Freedom Union, formed in April as a result of the merger between
the Democratic Union and the Liberal Democratic Congress, voted on
21 May to set up 11 secretariats to monitor government policy and
activities in specific areas, and named national secretaries to
head them, PAP reports. The 11 areas are: economic policy,
economic system, foreign affairs, agriculture, local government,
social policy, culture, education, ecology, health, and security.
The idea was hotly debated within the national council, with
opponents claiming that party rank-and-file had not been
consulted, and advocates arguing that the secretariats would
enliven the partys programmatic discussions, give it new impetus,
and enhance its public image before the imminent local elections.
The party leadership tried to counter the impression, caused by
press leaks in advance of the meeting, that the secretariats were
conceived as a shadow cabinet.  Anna Sabbat-Swidlicka, RFE/RL,

POLISH COPYRIGHT LAW TAKES EFFECT. A copyright law protecting
intellectual property rights, extending them to computer software,
and providing fiscal and penal sanctions for their abuse took
effect in Poland on 23 May. Intellectual piracy first appeared in
Poland on a large scale after 1989, and Poland came under strong
pressure from the US-based International Intellectual Property
Alliance to bring its legislation and practice in line with world
standards. Nicholas Garnett, Director General of the International
Federation of the Phonographic Industry, told a press conference
in Warsaw on 23 May that it was a great day for artists in Poland,
signaling to the entire world that Poland is going in the right
direction, PAP said. Polish artists and experts welcomed the law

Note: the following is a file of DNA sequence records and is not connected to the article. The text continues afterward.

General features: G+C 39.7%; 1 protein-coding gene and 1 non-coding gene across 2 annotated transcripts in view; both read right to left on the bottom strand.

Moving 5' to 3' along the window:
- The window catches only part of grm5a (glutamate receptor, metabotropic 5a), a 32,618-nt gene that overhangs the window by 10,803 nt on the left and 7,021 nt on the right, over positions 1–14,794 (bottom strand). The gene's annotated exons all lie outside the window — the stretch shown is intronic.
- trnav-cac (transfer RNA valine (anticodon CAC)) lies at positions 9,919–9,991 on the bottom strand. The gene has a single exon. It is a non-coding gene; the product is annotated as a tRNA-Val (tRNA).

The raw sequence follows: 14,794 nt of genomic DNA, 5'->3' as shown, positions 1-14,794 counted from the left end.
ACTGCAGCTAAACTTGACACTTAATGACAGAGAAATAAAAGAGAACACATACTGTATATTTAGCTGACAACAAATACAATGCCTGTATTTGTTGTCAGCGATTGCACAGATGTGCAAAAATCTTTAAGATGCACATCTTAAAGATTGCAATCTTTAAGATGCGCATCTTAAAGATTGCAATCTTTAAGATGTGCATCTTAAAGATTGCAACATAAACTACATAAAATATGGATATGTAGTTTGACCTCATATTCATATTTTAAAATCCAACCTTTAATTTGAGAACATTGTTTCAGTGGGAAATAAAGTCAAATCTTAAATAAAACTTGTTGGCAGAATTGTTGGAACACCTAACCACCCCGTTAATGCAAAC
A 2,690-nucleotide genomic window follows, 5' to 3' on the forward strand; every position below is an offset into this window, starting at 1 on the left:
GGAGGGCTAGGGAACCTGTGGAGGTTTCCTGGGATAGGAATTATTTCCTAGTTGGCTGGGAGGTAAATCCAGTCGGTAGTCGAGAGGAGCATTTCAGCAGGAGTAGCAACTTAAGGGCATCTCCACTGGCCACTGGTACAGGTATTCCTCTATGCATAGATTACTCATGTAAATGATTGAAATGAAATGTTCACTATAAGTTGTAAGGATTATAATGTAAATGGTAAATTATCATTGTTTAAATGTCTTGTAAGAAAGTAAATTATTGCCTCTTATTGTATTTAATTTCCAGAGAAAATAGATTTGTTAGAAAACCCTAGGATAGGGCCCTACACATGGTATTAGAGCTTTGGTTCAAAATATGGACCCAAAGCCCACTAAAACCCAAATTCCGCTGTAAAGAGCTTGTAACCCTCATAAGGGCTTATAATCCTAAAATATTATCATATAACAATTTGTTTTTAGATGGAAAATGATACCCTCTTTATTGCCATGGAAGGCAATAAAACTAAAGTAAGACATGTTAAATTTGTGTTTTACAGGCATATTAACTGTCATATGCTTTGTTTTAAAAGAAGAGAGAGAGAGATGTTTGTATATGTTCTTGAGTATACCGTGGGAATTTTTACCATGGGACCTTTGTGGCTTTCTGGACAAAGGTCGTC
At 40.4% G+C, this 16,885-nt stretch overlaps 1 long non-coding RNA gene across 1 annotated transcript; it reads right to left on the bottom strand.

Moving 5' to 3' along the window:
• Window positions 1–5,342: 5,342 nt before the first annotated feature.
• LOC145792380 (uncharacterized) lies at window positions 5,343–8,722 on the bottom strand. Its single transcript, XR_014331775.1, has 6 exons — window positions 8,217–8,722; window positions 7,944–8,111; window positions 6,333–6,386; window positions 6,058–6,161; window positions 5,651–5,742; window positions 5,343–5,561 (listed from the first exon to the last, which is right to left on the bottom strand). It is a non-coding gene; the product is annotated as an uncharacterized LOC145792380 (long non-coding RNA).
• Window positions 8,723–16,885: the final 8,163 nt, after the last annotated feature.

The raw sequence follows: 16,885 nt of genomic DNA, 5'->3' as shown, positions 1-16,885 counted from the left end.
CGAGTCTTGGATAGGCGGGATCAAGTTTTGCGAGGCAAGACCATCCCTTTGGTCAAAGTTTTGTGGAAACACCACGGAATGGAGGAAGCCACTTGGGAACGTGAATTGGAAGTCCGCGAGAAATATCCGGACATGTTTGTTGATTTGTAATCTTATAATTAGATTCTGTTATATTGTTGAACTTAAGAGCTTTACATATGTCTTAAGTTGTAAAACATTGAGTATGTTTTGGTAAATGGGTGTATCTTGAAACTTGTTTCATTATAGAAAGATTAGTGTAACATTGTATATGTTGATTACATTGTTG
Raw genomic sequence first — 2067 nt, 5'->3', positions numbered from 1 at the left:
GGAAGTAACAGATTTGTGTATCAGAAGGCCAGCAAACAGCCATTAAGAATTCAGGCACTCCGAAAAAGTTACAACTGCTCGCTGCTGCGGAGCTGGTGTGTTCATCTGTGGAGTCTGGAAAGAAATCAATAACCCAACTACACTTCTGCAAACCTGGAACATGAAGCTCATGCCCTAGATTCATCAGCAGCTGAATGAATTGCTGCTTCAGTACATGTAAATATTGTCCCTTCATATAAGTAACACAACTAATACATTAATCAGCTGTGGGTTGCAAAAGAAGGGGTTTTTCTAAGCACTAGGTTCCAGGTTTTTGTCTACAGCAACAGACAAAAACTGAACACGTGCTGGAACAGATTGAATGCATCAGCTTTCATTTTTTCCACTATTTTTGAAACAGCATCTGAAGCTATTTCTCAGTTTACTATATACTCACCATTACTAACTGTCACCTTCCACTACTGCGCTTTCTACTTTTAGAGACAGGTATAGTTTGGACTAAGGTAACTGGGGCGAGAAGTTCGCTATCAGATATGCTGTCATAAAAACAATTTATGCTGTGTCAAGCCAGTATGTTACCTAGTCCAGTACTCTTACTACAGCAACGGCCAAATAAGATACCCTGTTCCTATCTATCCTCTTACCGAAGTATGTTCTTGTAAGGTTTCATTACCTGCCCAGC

but expressed skepticism as to its ability to curb piracy.  Anna
Sabbat-Swidlicka, RFE/RL, Inc.

Rudolf Filkus announced in a press conference that the cabinet
approved a proposal to implement measures to keep the 1994 state
budget deficit within 4% of GDP. The measures include increasing
VAT from 6 to 25% on 10% of all goods beginning on 1 June. Also on
1 June, consumer taxes on beer, alcohol, tobacco and some crude
oil products would be raised by 10 to 15%. The cabinet would also
reevaluate tax deductible income and increase efforts to enforce
collection of taxes, customs fees and fines. These measures, which
were approved as a result of negotiations with the IMF concerning
a stand-by loan, would increase the state budget income by
approximately 5.5 billion koruny. Concerning expenditures, the
cabinet proposed to cut subsidies for agriculture, energy,
transport, the National Insurance Fund and defense in order to
reduce 1994 budget expenditures by about 2.54 billion koruny. In
another development, the cabinet voted to approve a temporary
social fund, which will be drawn from profits of enterprises to
provide social loans to employees. The law will be submitted to
the parliament later this month. Sharon Fisher, RFE/RL, Inc.

Foreign Minister, is on a three-day visit to Greece and on 24 May
he met with his counterpart Karolos Papoulias to discuss Balkan
security and especially issues related to the Republic of
Macedonia. Bulgarian political leaders have repeatedly made it
clear that they disapprove of Greeces present trade embargo
against Macedonia, aimed at pressuring Skopje to remove what
Athens regards as irredentist language from its constitution and a
Hellenic symbol from its flag. Western agencies quoted Daskalov as
stressing that all problems should be settled in negotiations. He
pointed out that Macedonian independence is in the interest of
Bulgaria as well as in that of other Balkan states. At the same
time, he indirectly reproached Macedonia by calling on its leaders
to speed up the democratization process. Papoulias said Athens
wants both the existence of the Skopje state and normalization in
relations with its government, but not until the latter has
abandoned its extreme positions. Daskalov met separately with